Seems easy enough, right? That's because we live and breathe it in our professional careers. Plus, most of us learned this stuff in our formative years.
Unfortunately, for many of the children in this country — and, frankly, unfortunately for us — civics education disappeared years ago from the core curriculum in our public school systems.
Now, we are paying the price. Questions similar to those in the first paragraph of this article are included on immigrants' required naturalization exam and a large percentage pass.
Give that same test to native-born American citizens and a large percentage fail.
Statistics show fewer than half of American eighth-graders knew the purpose of the Bill of Rights on a national civics examination issued in May 2011.
A 2005 survey by the American Bar Association found that nearly half of all Americans were unable to correctly identify the three branches of government. HALF!
As is frequently stated, our children are 100 percent of our future. Reading, writing, science, math, foreign languages and the arts are all well and good, but we can't stop there.
Our educational system has the opportunity — and the responsibility — to develop knowledgeable citizens who will decide the direction of our country. In order to preserve and improve our American democracy, it is essential to develop strong civic education programs.
Fortunately, the Florida Legislature recognized this is not an issue to be overlooked. Thanks to the hard work of several individuals — including our very own state Rep. Charles McBurney — former Gov. Charlie Crist signed the Justice Sandra Day O'Connor Civics Education Act in 2010.
Among other aspects, the act requires Florida middle-school students to take a civics class and pass an end-of-course test. This is the first school year in which the assessment test will be administered.
At the end of the 2013-14 school year, the test will be 30 percent of a student's final course grade. By the 2014-15 school year, each student must pass the test in order to be promoted to high school.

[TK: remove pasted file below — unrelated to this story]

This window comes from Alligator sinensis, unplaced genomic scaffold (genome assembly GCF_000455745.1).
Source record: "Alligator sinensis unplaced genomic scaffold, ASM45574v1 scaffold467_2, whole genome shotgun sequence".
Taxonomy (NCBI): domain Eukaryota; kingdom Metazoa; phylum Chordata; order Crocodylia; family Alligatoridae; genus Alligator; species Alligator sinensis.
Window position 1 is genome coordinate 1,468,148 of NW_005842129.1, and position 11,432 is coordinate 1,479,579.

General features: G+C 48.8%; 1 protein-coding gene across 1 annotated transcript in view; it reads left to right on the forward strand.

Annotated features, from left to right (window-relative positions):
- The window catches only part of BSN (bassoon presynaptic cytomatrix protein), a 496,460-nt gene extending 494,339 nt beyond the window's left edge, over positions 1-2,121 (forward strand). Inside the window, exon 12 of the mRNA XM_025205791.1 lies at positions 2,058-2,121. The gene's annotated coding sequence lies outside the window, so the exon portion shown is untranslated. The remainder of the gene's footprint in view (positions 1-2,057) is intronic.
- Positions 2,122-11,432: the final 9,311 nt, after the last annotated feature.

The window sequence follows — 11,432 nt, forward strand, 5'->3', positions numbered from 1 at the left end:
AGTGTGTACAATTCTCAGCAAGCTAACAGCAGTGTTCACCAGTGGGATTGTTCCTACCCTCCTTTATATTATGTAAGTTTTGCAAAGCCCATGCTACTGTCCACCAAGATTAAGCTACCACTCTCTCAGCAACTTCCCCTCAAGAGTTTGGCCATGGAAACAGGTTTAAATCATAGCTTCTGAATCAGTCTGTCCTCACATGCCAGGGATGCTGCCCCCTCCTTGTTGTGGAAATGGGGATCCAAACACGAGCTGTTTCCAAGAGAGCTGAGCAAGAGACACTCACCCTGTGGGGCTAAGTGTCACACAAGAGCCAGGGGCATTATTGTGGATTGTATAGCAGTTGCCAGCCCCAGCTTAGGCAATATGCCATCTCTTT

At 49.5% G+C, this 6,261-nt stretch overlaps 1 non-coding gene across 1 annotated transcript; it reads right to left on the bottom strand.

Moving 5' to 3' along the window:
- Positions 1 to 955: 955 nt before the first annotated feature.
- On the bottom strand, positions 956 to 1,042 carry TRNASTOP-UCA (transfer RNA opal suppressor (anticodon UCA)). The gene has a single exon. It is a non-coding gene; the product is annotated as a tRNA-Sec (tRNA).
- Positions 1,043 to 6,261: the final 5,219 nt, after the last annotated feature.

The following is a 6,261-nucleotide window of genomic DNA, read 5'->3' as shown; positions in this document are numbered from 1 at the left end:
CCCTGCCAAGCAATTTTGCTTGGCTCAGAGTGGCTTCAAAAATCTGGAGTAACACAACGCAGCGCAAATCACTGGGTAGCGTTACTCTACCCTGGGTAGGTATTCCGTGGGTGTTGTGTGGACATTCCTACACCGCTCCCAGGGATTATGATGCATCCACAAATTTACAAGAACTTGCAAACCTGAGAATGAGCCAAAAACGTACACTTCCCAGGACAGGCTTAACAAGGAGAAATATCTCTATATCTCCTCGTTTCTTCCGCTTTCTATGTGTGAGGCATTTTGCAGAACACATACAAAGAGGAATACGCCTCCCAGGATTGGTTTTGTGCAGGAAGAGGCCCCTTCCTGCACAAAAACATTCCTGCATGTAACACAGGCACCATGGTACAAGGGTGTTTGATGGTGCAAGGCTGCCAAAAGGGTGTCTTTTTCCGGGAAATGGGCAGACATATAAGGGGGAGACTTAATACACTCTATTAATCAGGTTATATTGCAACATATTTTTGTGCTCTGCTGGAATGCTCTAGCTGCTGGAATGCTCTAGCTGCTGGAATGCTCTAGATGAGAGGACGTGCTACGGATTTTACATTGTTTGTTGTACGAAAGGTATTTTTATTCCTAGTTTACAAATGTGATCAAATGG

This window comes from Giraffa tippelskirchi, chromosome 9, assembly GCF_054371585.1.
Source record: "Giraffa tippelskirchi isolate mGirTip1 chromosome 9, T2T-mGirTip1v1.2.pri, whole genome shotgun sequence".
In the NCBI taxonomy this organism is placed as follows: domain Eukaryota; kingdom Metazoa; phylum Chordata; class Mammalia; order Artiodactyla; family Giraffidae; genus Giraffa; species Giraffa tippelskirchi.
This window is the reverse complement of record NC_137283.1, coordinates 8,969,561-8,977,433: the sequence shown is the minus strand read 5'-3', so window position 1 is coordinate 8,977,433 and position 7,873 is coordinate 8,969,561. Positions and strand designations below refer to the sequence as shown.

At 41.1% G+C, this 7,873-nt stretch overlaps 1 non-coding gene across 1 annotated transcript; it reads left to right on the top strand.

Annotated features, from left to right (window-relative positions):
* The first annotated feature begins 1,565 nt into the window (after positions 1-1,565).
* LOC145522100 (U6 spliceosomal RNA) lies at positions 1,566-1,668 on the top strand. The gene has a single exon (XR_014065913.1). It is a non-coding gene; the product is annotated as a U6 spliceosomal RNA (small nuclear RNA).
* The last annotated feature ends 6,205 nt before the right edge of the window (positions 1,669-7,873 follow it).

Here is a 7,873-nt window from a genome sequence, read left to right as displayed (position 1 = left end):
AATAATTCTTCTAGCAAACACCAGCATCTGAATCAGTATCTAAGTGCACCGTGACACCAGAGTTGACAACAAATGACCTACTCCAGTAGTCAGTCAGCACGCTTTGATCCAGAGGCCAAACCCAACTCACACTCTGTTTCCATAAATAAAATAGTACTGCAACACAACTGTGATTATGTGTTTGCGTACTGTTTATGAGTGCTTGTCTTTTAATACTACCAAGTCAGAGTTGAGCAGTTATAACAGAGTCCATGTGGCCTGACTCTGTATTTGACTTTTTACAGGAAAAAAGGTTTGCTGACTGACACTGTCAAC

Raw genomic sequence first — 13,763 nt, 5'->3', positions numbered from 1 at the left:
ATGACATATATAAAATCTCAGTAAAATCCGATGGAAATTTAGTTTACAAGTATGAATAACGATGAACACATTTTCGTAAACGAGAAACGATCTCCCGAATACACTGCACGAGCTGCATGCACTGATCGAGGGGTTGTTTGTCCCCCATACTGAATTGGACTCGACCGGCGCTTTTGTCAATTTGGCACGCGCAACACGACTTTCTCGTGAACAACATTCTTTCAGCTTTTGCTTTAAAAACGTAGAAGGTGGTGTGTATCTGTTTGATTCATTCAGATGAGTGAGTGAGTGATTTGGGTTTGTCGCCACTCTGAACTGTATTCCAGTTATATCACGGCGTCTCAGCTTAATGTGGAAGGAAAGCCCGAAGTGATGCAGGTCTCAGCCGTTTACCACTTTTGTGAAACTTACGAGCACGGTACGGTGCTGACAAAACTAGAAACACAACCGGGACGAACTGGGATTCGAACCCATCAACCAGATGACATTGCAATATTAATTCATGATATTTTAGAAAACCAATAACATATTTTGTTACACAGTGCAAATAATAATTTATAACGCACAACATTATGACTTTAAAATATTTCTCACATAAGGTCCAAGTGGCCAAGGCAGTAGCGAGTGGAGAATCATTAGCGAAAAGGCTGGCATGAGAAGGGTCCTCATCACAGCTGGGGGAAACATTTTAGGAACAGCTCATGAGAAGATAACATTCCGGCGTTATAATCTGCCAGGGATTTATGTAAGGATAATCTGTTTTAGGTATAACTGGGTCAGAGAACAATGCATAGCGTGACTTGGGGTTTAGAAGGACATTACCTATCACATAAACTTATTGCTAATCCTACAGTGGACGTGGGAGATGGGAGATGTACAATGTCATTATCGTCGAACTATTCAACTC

Why is civics such a vital component of our education system? Civics is the study of the rights and responsibilities of citizens. How can we expect our citizens to intelligently consider, debate and vote on constitutional issues when they don't understand the basics?
With civics education back in the school system, students will learn about the rights and duties of citizenship and why those rights and duties are important.
It will help them develop social responsibility and will encourage a greater understanding and respect for the rule of law.
With a deeper understanding of civics issues, such as our founding documents and the workings of the American government, students are more likely to be interested in politics and become informed voters.
Heck, maybe voter turnout will increase, too.
How do we help our students become excited about civics? We need to expose them to the subject matter and then engage and challenge them. We need to remember that it's about them, not us.
In 2006, Florida Supreme Court Justice Fred Lewis formed the Justice Teaching program for students in elementary, middle and high schools.
Through a variety of lesson plans, its objective is to promote an understanding of Florida's justice system and our laws, develop critical-thinking abilities, problem-solving skills and demonstrate the effective interaction of our courts within the constitutional structure.
The Jacksonville Bar Association also has a civics-based program where volunteer lawyers work with local teachers to deliver their state-mandated lesson plans. They enhance those lessons by bringing real-life experiences into the classroom.
Similar to Justice Teaching, our desire is to help students, among other goals, gain a deeper understanding of their constitutional rights as an American.
During the current semester, our pilot program featured about 20 lawyers and judges teaching more than 30 classes at the following schools: Alfred I. DuPont Middle School, Twin Lakes Academy Middle, Eugene Butler Middle, James Weldon Johnson Middle and Julia Landon Middle.
The response from the students, teachers and members of the Duval County School Board has been extremely positive. Accordingly, it is our intent to expand the program to more schools during the 2013-14 school year.
I believe we have an obligation to encourage our children to learn the law.
It does not need to be to the extent necessary for them to become future lawyers, but we should help them build a foundation to understand and appreciate their rights and responsibilities as citizens.
If you are interested in volunteering for our program, email me at firstname.lastname@example.org.
Please consider dedicating a small fraction of your time to support this initiative to grow our children into responsible citizens.
I promise you won't regret it. Remember, these children are our future.
The Bar is open. Come make a difference.
What is the supreme law of the land? Name the three branches of government. What are the first 10 amendments in the Constitution called? What are the two parts of the United States Congress called?